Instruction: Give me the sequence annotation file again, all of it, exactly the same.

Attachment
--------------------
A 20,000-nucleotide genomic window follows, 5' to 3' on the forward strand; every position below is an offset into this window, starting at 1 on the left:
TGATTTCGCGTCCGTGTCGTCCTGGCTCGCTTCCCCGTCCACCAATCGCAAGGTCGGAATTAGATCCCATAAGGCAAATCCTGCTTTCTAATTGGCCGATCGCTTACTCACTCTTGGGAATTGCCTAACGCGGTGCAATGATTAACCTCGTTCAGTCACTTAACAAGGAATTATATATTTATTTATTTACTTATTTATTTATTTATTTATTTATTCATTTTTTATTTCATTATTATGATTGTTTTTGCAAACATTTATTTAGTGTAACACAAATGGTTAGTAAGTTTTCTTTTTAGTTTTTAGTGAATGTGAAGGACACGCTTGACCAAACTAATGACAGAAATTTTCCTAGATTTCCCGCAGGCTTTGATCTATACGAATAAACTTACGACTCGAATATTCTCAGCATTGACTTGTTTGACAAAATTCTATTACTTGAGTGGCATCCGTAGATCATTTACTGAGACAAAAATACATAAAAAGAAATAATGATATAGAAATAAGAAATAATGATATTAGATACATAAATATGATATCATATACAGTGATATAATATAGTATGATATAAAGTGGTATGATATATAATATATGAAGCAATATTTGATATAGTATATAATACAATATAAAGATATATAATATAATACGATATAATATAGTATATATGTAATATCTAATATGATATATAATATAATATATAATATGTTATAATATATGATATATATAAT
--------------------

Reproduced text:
A 20,000-nucleotide genomic window follows, 5' to 3' on the forward strand; every position below is an offset into this window, starting at 1 on the left:
TGATTTCGCGTCCGTGTCGTCCTGGCTCGCTTCCCCGTCCACCAATCGCAAGGTCGGAATTAGATCCCATAAGGCAAATCCTGCTTTCTAATTGGCCGATCGCTTACTCACTCTTGGGAATTGCCTAACGCGGTGCAATGATTAACCTCGTTCAGTCACTTAACAAGGAATTATATATTTATTTATTTACTTATTTATTTATTTATTTATTTATTCATTTTTTATTTCATTATTATGATTGTTTTTGCAAACATTTATTTAGTGTAACACAAATGGTTAGTAAGTTTTCTTTTTAGTTTTTAGTGAATGTGAAGGACACGCTTGACCAAACTAATGACAGAAATTTTCCTAGATTTCCCGCAGGCTTTGATCTATACGAATAAACTTACGACTCGAATATTCTCAGCATTGACTTGTTTGACAAAATTCTATTACTTGAGTGGCATCCGTAGATCATTTACTGAGACAAAAATACATAAAAAGAAATAATGATATAGAAATAAGAAATAATGATATTAGATACATAAATATGATATCATATACAGTGATATAATATAGTATGATATAAAGTGGTATGATATATAATATATGAAGCAATATTTGATATAGTATATAATACAATATAAAGATATATAATATAATACGATATAATATAGTATATATGTAATATCTAATATGATATATAATATAATATATAATATGTTATAATATATGATATATATAAT